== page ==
» Archive for May, 2014

California’s Wild Lilacs

Friday, May 2nd, 2014 by Jenny Watts
    • Bleeding hearts are charming perennials for the shade garden. Look for them now for a special accent.
    • Prepare for planting season! Turn in cover crops and do a soil test if your garden had trouble last year.
    • Plant lawns now from seed. Reseed established lawns to fill in bare patches.
    • Azaleas, rhododendrons and camellias provide lots of beautiful flowers for the shady spring garden. Choose them now.
    • Begin spraying roses now for insect and disease problems. Neem oil is a good product for a less toxic solution.

California’s Wild Lilacs

California Lilacs, or Ceanothus, are some of our most fragrant and colorful native shrubs. Evergreen and very drought tolerant, they provide us with ground covers, shrubs and small trees for various landscape situations. About 40 species are native to California, with many selected varieties also developed.

Many wild lilacs prefer coastal slopes but some are well-adapted to inland conditions. They all like well-drained soil, and prefer light watering and little or no fertilizing. Plants often work best in perimeter areas, on slopes and as background masses.

Ceanothus are fast-growing plants. This makes them useful for quick effects and covering large areas.

They begin blooming at an early age and cover themselves with beautiful, fragrant blossoms in the springtime. Flower colors include white, pale blue, deep blue and purple. Many small flowers are arranged like small lilac blooms at the end of the branches.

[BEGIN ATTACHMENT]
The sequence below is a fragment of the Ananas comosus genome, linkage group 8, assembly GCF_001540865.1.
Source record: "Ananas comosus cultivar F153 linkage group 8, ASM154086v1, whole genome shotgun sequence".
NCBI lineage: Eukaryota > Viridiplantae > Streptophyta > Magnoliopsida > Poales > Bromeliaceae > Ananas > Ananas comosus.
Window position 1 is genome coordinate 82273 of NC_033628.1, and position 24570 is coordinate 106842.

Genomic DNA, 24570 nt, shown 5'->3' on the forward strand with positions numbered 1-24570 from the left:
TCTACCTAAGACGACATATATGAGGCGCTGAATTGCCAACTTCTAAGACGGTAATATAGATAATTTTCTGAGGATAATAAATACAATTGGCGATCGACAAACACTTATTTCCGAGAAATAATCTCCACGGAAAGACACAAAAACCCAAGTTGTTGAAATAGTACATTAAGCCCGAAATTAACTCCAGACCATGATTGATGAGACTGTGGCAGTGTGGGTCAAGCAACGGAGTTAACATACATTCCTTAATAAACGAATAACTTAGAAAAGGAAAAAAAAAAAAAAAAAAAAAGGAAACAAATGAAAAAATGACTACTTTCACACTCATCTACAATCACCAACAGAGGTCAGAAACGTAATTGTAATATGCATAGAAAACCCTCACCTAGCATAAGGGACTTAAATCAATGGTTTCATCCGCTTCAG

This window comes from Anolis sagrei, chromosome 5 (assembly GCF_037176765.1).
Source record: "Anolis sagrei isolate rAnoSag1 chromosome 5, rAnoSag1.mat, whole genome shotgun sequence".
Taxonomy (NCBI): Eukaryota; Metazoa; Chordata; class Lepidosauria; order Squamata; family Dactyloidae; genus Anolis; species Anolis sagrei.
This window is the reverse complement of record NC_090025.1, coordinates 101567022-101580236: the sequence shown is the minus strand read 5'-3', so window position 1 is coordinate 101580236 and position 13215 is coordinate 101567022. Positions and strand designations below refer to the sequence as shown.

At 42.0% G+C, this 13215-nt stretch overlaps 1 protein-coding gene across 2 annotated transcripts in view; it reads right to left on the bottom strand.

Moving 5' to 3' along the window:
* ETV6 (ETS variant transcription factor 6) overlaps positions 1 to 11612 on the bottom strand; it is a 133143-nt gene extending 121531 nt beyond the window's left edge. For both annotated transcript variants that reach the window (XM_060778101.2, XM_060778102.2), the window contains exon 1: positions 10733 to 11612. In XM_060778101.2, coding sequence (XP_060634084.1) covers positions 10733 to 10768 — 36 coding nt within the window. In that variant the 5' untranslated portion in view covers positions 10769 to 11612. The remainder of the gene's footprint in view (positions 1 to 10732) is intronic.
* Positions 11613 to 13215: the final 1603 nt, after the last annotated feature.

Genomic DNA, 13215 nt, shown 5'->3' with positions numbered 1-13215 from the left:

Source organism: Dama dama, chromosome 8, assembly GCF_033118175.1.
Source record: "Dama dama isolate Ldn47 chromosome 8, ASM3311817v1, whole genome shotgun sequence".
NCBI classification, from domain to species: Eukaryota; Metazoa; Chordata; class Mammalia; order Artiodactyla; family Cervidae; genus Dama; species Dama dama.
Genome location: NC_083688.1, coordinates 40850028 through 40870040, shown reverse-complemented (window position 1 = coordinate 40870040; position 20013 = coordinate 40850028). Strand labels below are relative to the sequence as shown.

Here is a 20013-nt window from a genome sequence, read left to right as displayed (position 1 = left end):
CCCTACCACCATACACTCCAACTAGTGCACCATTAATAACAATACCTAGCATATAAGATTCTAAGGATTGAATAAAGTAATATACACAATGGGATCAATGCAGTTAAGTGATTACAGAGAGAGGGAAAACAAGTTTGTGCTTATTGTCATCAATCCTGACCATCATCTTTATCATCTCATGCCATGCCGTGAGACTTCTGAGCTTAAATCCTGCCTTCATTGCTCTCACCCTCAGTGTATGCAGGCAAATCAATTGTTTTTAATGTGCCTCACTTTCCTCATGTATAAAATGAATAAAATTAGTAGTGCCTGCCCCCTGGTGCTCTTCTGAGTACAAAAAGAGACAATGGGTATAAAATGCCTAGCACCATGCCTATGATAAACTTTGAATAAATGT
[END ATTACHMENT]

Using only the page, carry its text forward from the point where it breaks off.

Ground cover Ceanothus do best in coastal areas, but some varieties will grow in inland conditions. ‘Yankee Point’ is a wide-spreading, low, dense shrub with shiny, dark green leaves and one-inch clusters of medium blue flowers. It is drought and heat tolerant.

Wild lilac shrubs grow anywhere from 3 feet to 16 feet tall. Most types are wider than they are tall. Many varieties grow well inland including ‘Dark Star’, ‘Julia Phelps’ and ‘Concha’ with deep blue flowers, ‘Frosty Blue’, with light blue blossoms, and ‘Joyce Coulter’, with large clusters of medium blue flowers. ‘Snowball’, with white flowers, also does well here.

‘Ray Hartman’ grows as a large shrub or small tree with large, glossy leaves and profuse displays of medium blue flowers. Sometimes they are grown as patio trees making a very showy display in spring.

Ceanothus grow best with little attention or care. Three things that they dislike are soil amendments, summer water and drip irrigation. Just water occasionally with a hose until the plants are established, then leave them to grow on their own. They will live a long and healthy life this way.

Deer-resistance is often an issue with Ceanothus. Most varieties are eaten by deer since, being natives, they have long been part of their food supply. Some small-leaved or prickly-leaved varieties, like ‘Dark Star’, ‘Julia Phelps’ and ‘Blue Jeans’, are usually more deer-resistant. But given protection when the plants are young, they are vigorous enough that they can withstand some browsing once they get large.

Wild lilacs are a nice addition to the natural landscape and they will delight you each spring with their wonderful, fragrant sprays of flowers.

Heirloom and Heritage Plants

Friday, May 2nd, 2014 by Jenny Watts
    • The average date of the last frost in Willits is May 12. So protect young flowers and vegetables on clear, cold nights.